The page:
Experimental Eye Research 04/2015; 133. DOI:10.1016/j.exer.2014.09.003 · 2.71 Impact Factor
  • Source
    • "Both the collagen implant and the PDS sheath had significant roles in aligning the newly regenerated tissue. Saeidi et al [47] showed that using a disorganized scaffold as a guide to produce highly organized tissue has the potential to delay the production of useful matrix or prevent uniform remodeling. Liu et al [48] showed that the alignment of the electrospun fibrous scaffold has a significant role in cellular alignment in vitro. "
    [Show abstract] [Hide abstract]
    ABSTRACT: Healing of large tendon defects is challenging. We studied the role of collagen implant with or without polydioxanone (PDS) sheath on the healing of a large Achilles tendon defect model, in rabbits. Sixty rabbits were divided into three groups. A 2 cm gap was created in the left Achilles tendon of all rabbits. In the control lesions, no implant was used. The other two groups were reconstructed by collagen and collagen-PDS implants respectively. The animals were clinically examined at weekly intervals and their lesions were observed by ultrasonography. Blood samples were obtained from the animals and were assessed for hematological analysis and determination of serum PDGF level, at 60 days post injury (DPI). The animals were then euthanized and their lesions were assessed for gross and histopathology, scanning electron microscopy, biomechanical testing, dry matter and hydroxyproline content. Another 65 pilot animals were also studied grossly and histopathologically to define the host implant interaction and graft incorporation at serial time points. The treated animals gained significantly better clinical scoring compared to the controls. Treatment with collagen and collagen-PDS implants significantly increased the biomechanical properties of the lesions compared to the control tendons at 60DPI (P<0.05). The tissue engineered implants also reduced peritendinous adhesion, muscle fibrosis and atrophy, and increased ultrasonographical echogenicity and homogenicity, maturation and differentiation of the collagen fibrils and fibers, tissue alignment and volume of the regenerated tissue compared to those of the control lesions (P<0.05). The implants were gradually absorbed and substituted by the new tendon. Implantation of the bioimplants had a significant role in initiating tendon healing and the implants were biocompatible, biodegradable and safe for application in tendon reconstructive surgery. The results of the present study may be valuable in clinical practice.
    PLoS ONE 09/2013; 8(9):e73016. DOI:10.1371/journal.pone.0073016 · 3.23 Impact Factor
  • Source
    • "Within tissue engineering, many scaffold-based approaches have been reported, forming a large body of research concerning the synthesis of fibrocartilage and other tissues [10] [11] [12]. However, these methods often face issues, such as a lack of cellto-cell communication, the prevention of mechanotransduction, and the impairment or absence of ECM remodeling [13] [14]. For this reason, scaffoldless tissue engineering strategies, such as bio-printing and cell sheet engineering, have recently emerged [15] [16]. "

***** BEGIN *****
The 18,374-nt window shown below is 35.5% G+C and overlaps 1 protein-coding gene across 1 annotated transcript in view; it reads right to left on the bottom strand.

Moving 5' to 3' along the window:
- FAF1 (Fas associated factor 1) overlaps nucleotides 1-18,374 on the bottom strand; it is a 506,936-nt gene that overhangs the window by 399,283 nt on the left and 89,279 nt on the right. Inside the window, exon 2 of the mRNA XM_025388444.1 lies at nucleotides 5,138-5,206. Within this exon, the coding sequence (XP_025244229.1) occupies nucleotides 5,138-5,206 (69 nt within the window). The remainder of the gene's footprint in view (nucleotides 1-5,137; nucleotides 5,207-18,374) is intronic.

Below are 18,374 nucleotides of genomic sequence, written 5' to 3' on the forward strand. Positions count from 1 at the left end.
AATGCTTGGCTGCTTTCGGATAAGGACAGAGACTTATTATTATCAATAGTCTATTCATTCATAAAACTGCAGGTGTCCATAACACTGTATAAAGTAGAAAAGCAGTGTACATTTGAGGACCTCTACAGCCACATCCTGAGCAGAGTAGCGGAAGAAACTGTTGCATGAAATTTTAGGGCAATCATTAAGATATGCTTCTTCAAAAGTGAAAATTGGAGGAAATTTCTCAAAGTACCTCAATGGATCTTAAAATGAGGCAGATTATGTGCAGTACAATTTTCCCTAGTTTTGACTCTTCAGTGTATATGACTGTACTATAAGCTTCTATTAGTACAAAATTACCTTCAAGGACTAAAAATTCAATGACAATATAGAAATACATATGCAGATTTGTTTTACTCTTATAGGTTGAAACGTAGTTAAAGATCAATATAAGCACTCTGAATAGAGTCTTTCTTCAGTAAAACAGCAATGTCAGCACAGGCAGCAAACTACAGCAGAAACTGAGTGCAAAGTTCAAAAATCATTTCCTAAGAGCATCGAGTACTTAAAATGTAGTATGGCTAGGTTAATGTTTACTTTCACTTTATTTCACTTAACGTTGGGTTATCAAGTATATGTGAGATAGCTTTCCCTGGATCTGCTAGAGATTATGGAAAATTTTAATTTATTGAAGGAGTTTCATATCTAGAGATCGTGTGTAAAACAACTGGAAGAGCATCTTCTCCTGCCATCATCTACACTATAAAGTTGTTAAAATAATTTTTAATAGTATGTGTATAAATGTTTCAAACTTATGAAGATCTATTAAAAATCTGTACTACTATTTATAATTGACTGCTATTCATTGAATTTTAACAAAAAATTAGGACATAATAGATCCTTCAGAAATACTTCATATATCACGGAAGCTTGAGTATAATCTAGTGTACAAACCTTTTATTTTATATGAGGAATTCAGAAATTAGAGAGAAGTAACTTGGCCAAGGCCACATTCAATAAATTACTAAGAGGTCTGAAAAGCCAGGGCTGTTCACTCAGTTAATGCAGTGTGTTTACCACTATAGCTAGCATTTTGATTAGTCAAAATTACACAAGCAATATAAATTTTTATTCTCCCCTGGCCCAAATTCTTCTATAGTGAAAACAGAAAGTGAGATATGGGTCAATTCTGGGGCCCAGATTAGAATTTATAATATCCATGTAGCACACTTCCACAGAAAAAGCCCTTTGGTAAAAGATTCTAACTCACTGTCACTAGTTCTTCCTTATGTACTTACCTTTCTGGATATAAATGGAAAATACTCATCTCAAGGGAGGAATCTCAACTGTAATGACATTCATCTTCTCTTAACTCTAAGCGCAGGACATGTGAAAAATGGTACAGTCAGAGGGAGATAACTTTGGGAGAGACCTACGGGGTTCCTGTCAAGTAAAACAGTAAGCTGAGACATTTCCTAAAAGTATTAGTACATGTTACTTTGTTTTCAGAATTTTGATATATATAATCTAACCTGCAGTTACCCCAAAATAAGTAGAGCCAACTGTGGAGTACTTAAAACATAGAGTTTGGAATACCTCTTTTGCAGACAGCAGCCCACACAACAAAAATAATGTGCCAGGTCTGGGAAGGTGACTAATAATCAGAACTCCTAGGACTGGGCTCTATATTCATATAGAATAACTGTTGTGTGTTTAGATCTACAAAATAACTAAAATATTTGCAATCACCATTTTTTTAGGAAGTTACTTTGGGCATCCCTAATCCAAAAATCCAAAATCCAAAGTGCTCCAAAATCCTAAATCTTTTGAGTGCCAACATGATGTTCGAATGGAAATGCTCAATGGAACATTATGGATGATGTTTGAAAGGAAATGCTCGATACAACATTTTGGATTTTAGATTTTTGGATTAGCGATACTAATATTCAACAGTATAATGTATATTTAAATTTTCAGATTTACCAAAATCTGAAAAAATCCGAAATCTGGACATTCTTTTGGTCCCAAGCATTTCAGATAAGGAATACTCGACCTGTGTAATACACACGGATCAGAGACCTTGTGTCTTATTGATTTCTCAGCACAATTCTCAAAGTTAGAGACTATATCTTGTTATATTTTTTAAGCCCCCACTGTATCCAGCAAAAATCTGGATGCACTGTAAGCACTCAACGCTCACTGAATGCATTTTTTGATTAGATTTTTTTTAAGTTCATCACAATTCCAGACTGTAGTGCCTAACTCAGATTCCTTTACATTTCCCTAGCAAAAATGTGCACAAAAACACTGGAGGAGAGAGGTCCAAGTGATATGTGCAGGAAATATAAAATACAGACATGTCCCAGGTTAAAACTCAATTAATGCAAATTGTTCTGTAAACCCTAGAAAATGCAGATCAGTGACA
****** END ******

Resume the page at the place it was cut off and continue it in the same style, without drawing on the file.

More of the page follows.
[Show abstract] [Hide abstract]
    ABSTRACT: Knee meniscus fibrocartilage is frequently injured, resulting in approximately 1 million procedures annually in the U.S. and Europe. Its near-avascularity contributes heavily to its inability to heal, and places it as a prime candidate for replacement through regenerative medicine. Here, we describe a novel approach to increase extracellular matrix organization, rather than content, in order to augment the mechanical properties of engineered tissue. To synthesize fibrocartilage, we employ a self-assembling process, which is free of exogenous scaffolds and relies on cell-to-cell interactions to form all-biologic constructs. When treated with the signaling phospholipid lysophosphatidic acid (LPA), tissue constructs displayed increased tensile properties and collagen organization, while total collagen content remained unchanged. LPA-treated constructs exhibited greater DNA content, indicative that the molecule exerted a signaling effect. Furthermore, LPA-treated cells displayed significant cytoskeletal reorganization. We conclude that LPA induced cytoskeletal reorganization and cell-matrix traction, which resulted in matrix reorganization and increased tensile properties. This study emphasizes the potential of non-traditional stimuli, such as signaling phospholipids, for use in tissue development studies. The extension of these results to other collagen-rich tissues represents a promising avenue for future exploration.
    Biochemical and Biophysical Research Communications 02/2013; 433(1). DOI:10.1016/j.bbrc.2013.02.048 · 2.30 Impact Factor
Show more